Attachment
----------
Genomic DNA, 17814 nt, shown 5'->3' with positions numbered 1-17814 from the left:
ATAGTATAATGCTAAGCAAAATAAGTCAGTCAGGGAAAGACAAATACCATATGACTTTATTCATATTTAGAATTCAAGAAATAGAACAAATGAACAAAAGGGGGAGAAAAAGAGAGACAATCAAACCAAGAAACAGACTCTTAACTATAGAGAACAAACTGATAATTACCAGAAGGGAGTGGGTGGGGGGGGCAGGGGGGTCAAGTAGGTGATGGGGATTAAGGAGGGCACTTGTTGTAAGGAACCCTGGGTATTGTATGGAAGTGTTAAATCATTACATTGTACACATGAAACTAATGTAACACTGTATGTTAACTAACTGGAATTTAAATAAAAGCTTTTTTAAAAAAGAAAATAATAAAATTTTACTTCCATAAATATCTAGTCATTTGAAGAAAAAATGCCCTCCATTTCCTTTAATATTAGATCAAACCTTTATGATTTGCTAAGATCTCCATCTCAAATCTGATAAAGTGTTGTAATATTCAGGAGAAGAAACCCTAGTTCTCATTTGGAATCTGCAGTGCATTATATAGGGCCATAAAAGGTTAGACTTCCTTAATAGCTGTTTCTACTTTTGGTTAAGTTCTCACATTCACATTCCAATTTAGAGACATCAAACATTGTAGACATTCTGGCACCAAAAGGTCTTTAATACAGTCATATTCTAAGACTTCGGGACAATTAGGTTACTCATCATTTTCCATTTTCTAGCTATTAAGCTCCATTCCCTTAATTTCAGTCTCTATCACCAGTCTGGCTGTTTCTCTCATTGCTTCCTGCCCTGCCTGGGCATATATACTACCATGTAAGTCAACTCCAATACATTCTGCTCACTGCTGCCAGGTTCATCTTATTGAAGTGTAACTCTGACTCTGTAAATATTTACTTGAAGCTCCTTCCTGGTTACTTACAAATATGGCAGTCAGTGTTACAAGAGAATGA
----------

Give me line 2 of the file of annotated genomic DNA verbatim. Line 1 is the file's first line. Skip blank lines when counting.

ATAGTATAATGCTAAGCAAAATAAGTCAGTCAGGGAAAGACAAATACCATATGACTTTATTCATATTTAGAATTCAAGAAATAGAACAAATGAACAAAAGGGGGAGAAAAAGAGAGACAATCAAACCAAGAAACAGACTCTTAACTATAGAGAACAAACTGATAATTACCAGAAGGGAGTGGGTGGGGGGGGCAGGGGGGTCAAGTAGGTGATGGGGATTAAGGAGGGCACTTGTTGTAAGGAACCCTGGGTATTGTATGGAAGTGTTAAATCATTACATTGTACACATGAAACTAATGTAACACTGTATGTTAACTAACTGGAATTTAAATAAAAGCTTTTTTAAAAAAGAAAATAATAAAATTTTACTTCCATAAATATCTAGTCATTTGAAGAAAAAATGCCCTCCATTTCCTTTAATATTAGATCAAACCTTTATGATTTGCTAAGATCTCCATCTCAAATCTGATAAAGTGTTGTAATATTCAGGAGAAGAAACCCTAGTTCTCATTTGGAATCTGCAGTGCATTATATAGGGCCATAAAAGGTTAGACTTCCTTAATAGCTGTTTCTACTTTTGGTTAAGTTCTCACATTCACATTCCAATTTAGAGACATCAAACATTGTAGACATTCTGGCACCAAAAGGTCTTTAATACAGTCATATTCTAAGACTTCGGGACAATTAGGTTACTCATCATTTTCCATTTTCTAGCTATTAAGCTCCATTCCCTTAATTTCAGTCTCTATCACCAGTCTGGCTGTTTCTCTCATTGCTTCCTGCCCTGCCTGGGCATATATACTACCATGTAAGTCAACTCCAATACATTCTGCTCACTGCTGCCAGGTTCATCTTATTGAAGTGTAACTCTGACTCTGTAAATATTTACTTGAAGCTCCTTCCTGGTTACTTACAAATATGGCAGTCAGTGTTACAAGAGAATGA